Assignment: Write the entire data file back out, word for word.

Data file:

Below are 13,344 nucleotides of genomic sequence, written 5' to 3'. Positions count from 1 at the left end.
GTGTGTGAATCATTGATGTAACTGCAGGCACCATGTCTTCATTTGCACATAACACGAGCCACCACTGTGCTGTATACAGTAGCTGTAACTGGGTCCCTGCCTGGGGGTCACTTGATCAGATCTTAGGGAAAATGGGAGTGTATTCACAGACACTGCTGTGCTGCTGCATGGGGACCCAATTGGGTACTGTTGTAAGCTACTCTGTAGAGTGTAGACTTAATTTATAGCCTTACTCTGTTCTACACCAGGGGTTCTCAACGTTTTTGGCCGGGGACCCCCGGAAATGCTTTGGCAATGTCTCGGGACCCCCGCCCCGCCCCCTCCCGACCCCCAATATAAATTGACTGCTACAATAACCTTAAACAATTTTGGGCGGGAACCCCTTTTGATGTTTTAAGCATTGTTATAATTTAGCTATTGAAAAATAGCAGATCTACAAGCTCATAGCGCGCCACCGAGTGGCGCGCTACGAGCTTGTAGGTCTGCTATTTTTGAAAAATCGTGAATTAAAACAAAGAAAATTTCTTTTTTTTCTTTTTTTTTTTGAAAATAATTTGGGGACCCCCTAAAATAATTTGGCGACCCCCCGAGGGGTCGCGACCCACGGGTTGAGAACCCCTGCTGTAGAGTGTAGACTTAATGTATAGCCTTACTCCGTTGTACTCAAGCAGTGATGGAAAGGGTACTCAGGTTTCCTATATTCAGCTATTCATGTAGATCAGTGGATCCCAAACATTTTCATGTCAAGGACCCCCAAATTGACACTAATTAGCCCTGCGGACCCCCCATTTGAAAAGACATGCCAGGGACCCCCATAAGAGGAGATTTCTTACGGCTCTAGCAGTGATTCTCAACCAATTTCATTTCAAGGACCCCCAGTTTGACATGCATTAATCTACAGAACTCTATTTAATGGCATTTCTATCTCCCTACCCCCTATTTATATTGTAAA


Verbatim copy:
Below are 13,344 nucleotides of genomic sequence, written 5' to 3'. Positions count from 1 at the left end.
GTGTGTGAATCATTGATGTAACTGCAGGCACCATGTCTTCATTTGCACATAACACGAGCCACCACTGTGCTGTATACAGTAGCTGTAACTGGGTCCCTGCCTGGGGGTCACTTGATCAGATCTTAGGGAAAATGGGAGTGTATTCACAGACACTGCTGTGCTGCTGCATGGGGACCCAATTGGGTACTGTTGTAAGCTACTCTGTAGAGTGTAGACTTAATTTATAGCCTTACTCTGTTCTACACCAGGGGTTCTCAACGTTTTTGGCCGGGGACCCCCGGAAATGCTTTGGCAATGTCTCGGGACCCCCGCCCCGCCCCCTCCCGACCCCCAATATAAATTGACTGCTACAATAACCTTAAACAATTTTGGGCGGGAACCCCTTTTGATGTTTTAAGCATTGTTATAATTTAGCTATTGAAAAATAGCAGATCTACAAGCTCATAGCGCGCCACCGAGTGGCGCGCTACGAGCTTGTAGGTCTGCTATTTTTGAAAAATCGTGAATTAAAACAAAGAAAATTTCTTTTTTTTCTTTTTTTTTTTGAAAATAATTTGGGGACCCCCTAAAATAATTTGGCGACCCCCCGAGGGGTCGCGACCCACGGGTTGAGAACCCCTGCTGTAGAGTGTAGACTTAATGTATAGCCTTACTCCGTTGTACTCAAGCAGTGATGGAAAGGGTACTCAGGTTTCCTATATTCAGCTATTCATGTAGATCAGTGGATCCCAAACATTTTCATGTCAAGGACCCCCAAATTGACACTAATTAGCCCTGCGGACCCCCCATTTGAAAAGACATGCCAGGGACCCCCATAAGAGGAGATTTCTTACGGCTCTAGCAGTGATTCTCAACCAATTTCATTTCAAGGACCCCCAGTTTGACATGCATTAATCTACAGAACTCTATTTAATGGCATTTCTATCTCCCTACCCCCTATTTATATTGTAAA